We talk a lot about the cost of gasoline these days. With prices pushing to the $4/gallon level it’s white knuckle time as we watch to see how the economy will react — and with good reason. The economic stagnation of the 1970’s was due in part to the rise in fuel prices and the last time gas prices rose to this level (2008), Americans drove less and the economy tanked.
It’s true that in the 1970’s we were also working off the excess spending of the 60’s which included lavish spending on the Space Race and on a war we didn’t need that arose over some wise guys’ ideas about dominos. But I digress. Similarly, a couple of years ago there was a debt crisis triggered by an epidemic of bad mortgage lending — which is still with us — that helped bring on the misery.
But stay with me fuel prices are a real concern. As prices continue to escalate the people who can least afford high prices — typically the young and economically disadvantaged — will begin to peel off from the car habit and look for a less expensive option that delivers transportation more as a service than as a possession. We already have that with public transit in cities but for the times when you absolutely need a car, the subway won’t do.
The cost of a car, even factoring in gas, is far from the whole story. There’s also insurance and parking to consider. If you’re lucky enough to have a late model car, the cost of maintenance might be very manageable and if you live in the ‘burbs parking won’t be much of a bogie. But if you live in a city all of those things add up in a big way. City dwellers, especially those who live in places with good public transit, avoid car ownership if at all possible and it’s the insurance and parking that pile onto the other fees that break the equation.
So it was with great optimism that Zipcar, a Cambridge, MA based company, went public last week. The reception has been robust. The company went out at $18 per share and climbed to $28 very quickly.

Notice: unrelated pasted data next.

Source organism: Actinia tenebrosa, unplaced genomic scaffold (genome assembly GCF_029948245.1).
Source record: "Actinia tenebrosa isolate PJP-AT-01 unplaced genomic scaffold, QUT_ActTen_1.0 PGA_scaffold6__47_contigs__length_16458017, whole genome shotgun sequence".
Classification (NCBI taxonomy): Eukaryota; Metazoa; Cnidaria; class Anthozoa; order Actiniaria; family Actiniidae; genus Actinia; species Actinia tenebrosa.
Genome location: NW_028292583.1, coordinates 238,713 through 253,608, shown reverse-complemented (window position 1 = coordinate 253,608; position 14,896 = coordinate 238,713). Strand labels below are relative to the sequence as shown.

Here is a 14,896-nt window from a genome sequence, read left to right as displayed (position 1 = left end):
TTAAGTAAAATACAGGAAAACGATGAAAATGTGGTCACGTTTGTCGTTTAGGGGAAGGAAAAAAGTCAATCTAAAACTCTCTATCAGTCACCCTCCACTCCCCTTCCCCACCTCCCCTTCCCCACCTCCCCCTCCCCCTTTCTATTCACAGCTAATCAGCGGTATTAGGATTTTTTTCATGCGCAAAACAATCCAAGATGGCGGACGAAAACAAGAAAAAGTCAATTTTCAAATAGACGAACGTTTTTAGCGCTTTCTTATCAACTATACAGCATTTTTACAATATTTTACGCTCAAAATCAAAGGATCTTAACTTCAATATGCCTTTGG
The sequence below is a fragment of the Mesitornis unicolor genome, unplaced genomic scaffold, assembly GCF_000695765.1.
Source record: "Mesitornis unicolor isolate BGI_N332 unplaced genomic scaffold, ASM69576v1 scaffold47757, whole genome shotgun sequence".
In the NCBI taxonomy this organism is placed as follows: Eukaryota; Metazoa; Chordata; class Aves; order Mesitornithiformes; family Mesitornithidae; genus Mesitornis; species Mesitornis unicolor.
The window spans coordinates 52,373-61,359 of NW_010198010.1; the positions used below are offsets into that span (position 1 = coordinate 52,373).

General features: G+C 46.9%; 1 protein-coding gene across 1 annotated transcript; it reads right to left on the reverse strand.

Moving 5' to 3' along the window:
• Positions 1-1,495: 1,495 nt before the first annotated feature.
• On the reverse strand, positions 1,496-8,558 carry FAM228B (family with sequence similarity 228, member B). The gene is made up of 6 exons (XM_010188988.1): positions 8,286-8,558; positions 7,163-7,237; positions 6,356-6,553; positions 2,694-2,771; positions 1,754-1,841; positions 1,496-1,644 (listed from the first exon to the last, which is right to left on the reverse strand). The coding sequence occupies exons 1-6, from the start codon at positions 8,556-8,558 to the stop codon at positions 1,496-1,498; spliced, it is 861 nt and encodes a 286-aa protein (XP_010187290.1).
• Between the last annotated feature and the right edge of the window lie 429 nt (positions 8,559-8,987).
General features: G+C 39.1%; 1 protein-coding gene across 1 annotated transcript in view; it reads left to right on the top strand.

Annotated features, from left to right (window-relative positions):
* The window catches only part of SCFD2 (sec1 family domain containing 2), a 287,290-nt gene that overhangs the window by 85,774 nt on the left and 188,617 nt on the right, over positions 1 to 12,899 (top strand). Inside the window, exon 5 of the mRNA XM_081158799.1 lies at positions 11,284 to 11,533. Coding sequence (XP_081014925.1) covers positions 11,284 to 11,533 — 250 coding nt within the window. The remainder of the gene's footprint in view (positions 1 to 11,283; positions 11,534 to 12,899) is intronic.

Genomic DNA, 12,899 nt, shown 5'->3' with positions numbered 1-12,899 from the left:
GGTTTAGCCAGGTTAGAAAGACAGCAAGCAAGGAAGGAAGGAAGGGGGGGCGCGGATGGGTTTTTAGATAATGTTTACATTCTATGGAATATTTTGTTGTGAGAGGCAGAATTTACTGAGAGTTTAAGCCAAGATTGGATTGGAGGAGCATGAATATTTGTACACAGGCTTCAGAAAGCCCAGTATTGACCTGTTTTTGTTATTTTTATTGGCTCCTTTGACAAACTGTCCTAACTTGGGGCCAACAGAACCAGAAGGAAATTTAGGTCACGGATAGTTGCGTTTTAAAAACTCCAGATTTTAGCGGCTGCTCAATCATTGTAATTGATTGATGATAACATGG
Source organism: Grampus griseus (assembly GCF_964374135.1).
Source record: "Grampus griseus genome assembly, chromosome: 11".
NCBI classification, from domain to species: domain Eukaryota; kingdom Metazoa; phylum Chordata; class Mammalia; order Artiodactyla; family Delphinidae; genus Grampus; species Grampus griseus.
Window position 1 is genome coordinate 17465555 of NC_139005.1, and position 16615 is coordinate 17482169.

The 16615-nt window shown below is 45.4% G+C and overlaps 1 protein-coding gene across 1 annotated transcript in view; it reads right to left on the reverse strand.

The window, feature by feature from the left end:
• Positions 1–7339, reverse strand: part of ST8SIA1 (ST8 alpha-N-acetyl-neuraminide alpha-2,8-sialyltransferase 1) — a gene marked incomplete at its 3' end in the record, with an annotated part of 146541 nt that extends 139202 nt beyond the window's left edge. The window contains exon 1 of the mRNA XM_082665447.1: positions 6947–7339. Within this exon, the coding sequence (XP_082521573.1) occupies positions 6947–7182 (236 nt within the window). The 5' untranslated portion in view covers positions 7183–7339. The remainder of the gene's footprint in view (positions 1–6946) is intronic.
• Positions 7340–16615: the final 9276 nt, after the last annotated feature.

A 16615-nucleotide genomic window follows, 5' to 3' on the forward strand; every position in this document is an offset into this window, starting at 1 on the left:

This is another example of the subscription economy at work. It’s doesn’t take any special intellectual capacity to figure out that all the costs associated with owning a car are prohibitive in a city and half a million people have joined Zipcar because they see the company’s “wheels when you want them” promise as a powerful alternative.
Buying into to a car service rather than buying a car is part of what many people are referring to as the subscription economy. It started in the software industry when companies like Salesforce.com began selling access to their customer management software rather than selling licenses. Just like the car example, software has many hidden costs beyond the core cost of the software. The term has been popularized by Zuora, a company focused on providing subscription vendors with billing and payment systems that cater to the unique needs of subscription providers.
Companies can easily spend multiple times the cost of software on things like computers, networking and integration services to make it all work. A subscription service for software is a neat and clean alternative that provides the customer with a single low cost bill each month.
Zipcar’s growing popularity evidenced by its IPO and already large customer base is a testament to the importance of subscription services. As many software companies move their offerings to the cloud and to subscriptions and many other companies like Zipcar apply the subscription business model, we are witnessing an important inflection point in business and in the way we live.
As businesses and individuals discover the benefits of subscription services many will see that they have more discretionary cash available because they have smaller monthly payments. Cash availability drives spending power, which may likely drive demand and create a virtuous circle that drives the economy.
Every recovery has an engine, something that drives demand and spending. Historically, this has meant a product category. The Internet served that purpose at the beginning of this century. I don’t know if a business model change has ever played the same role in a recovery, but the advent of the subscription economy may be playing that role this time.